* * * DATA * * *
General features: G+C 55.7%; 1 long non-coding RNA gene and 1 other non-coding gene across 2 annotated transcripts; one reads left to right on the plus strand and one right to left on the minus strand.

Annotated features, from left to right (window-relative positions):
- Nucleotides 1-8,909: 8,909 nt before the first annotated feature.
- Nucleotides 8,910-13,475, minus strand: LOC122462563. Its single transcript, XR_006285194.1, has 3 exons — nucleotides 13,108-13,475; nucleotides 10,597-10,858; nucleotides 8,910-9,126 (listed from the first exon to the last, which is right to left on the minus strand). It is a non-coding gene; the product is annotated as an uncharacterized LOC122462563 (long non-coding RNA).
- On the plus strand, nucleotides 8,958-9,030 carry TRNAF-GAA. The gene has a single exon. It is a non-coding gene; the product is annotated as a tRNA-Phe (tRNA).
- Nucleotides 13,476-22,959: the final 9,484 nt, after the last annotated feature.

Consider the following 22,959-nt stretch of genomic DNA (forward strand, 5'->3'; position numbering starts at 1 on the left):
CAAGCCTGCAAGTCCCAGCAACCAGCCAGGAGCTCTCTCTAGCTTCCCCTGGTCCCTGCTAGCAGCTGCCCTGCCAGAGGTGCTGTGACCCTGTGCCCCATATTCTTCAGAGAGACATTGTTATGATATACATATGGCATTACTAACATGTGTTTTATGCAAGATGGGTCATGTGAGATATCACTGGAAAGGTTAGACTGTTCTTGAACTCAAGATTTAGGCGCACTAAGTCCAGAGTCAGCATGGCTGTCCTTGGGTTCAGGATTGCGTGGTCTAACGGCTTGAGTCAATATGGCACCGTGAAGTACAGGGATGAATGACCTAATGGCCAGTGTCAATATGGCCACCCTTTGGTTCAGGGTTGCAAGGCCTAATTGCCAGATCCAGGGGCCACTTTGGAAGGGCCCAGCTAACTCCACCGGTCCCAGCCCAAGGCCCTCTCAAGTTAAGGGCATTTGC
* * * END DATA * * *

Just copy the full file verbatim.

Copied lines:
General features: G+C 55.7%; 1 long non-coding RNA gene and 1 other non-coding gene across 2 annotated transcripts; one reads left to right on the plus strand and one right to left on the minus strand.

Annotated features, from left to right (window-relative positions):
- Nucleotides 1-8,909: 8,909 nt before the first annotated feature.
- Nucleotides 8,910-13,475, minus strand: LOC122462563. Its single transcript, XR_006285194.1, has 3 exons — nucleotides 13,108-13,475; nucleotides 10,597-10,858; nucleotides 8,910-9,126 (listed from the first exon to the last, which is right to left on the minus strand). It is a non-coding gene; the product is annotated as an uncharacterized LOC122462563 (long non-coding RNA).
- On the plus strand, nucleotides 8,958-9,030 carry TRNAF-GAA. The gene has a single exon. It is a non-coding gene; the product is annotated as a tRNA-Phe (tRNA).
- Nucleotides 13,476-22,959: the final 9,484 nt, after the last annotated feature.

Consider the following 22,959-nt stretch of genomic DNA (forward strand, 5'->3'; position numbering starts at 1 on the left):
CAAGCCTGCAAGTCCCAGCAACCAGCCAGGAGCTCTCTCTAGCTTCCCCTGGTCCCTGCTAGCAGCTGCCCTGCCAGAGGTGCTGTGACCCTGTGCCCCATATTCTTCAGAGAGACATTGTTATGATATACATATGGCATTACTAACATGTGTTTTATGCAAGATGGGTCATGTGAGATATCACTGGAAAGGTTAGACTGTTCTTGAACTCAAGATTTAGGCGCACTAAGTCCAGAGTCAGCATGGCTGTCCTTGGGTTCAGGATTGCGTGGTCTAACGGCTTGAGTCAATATGGCACCGTGAAGTACAGGGATGAATGACCTAATGGCCAGTGTCAATATGGCCACCCTTTGGTTCAGGGTTGCAAGGCCTAATTGCCAGATCCAGGGGCCACTTTGGAAGGGCCCAGCTAACTCCACCGGTCCCAGCCCAAGGCCCTCTCAAGTTAAGGGCATTTGC